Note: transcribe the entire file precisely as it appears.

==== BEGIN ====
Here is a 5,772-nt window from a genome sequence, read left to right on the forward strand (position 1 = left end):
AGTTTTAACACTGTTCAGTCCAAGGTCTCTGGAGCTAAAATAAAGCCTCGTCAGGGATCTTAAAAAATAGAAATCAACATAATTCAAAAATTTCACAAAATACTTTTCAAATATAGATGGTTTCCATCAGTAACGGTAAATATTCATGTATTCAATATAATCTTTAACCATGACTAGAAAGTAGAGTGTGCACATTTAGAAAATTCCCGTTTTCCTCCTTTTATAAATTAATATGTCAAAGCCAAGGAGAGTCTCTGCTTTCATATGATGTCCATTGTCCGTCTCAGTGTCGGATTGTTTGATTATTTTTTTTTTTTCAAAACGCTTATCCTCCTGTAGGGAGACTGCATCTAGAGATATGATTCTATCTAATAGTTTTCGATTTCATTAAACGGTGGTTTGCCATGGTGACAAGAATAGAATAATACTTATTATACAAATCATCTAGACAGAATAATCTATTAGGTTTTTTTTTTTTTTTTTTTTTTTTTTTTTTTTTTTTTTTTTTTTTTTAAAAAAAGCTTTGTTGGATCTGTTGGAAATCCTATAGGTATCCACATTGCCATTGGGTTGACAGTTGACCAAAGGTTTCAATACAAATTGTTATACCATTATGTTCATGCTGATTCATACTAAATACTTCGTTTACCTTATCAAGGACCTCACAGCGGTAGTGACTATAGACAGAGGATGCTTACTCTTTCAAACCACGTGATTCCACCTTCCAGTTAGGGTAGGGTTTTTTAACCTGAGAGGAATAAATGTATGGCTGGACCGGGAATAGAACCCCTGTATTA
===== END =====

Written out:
Here is a 5,772-nt window from a genome sequence, read left to right on the forward strand (position 1 = left end):
AGTTTTAACACTGTTCAGTCCAAGGTCTCTGGAGCTAAAATAAAGCCTCGTCAGGGATCTTAAAAAATAGAAATCAACATAATTCAAAAATTTCACAAAATACTTTTCAAATATAGATGGTTTCCATCAGTAACGGTAAATATTCATGTATTCAATATAATCTTTAACCATGACTAGAAAGTAGAGTGTGCACATTTAGAAAATTCCCGTTTTCCTCCTTTTATAAATTAATATGTCAAAGCCAAGGAGAGTCTCTGCTTTCATATGATGTCCATTGTCCGTCTCAGTGTCGGATTGTTTGATTATTTTTTTTTTTTCAAAACGCTTATCCTCCTGTAGGGAGACTGCATCTAGAGATATGATTCTATCTAATAGTTTTCGATTTCATTAAACGGTGGTTTGCCATGGTGACAAGAATAGAATAATACTTATTATACAAATCATCTAGACAGAATAATCTATTAGGTTTTTTTTTTTTTTTTTTTTTTTTTTTTTTTTTTTTTTTTTTTTTTTAAAAAAAGCTTTGTTGGATCTGTTGGAAATCCTATAGGTATCCACATTGCCATTGGGTTGACAGTTGACCAAAGGTTTCAATACAAATTGTTATACCATTATGTTCATGCTGATTCATACTAAATACTTCGTTTACCTTATCAAGGACCTCACAGCGGTAGTGACTATAGACAGAGGATGCTTACTCTTTCAAACCACGTGATTCCACCTTCCAGTTAGGGTAGGGTTTTTTAACCTGAGAGGAATAAATGTATGGCTGGACCGGGAATAGAACCCCTGTATTA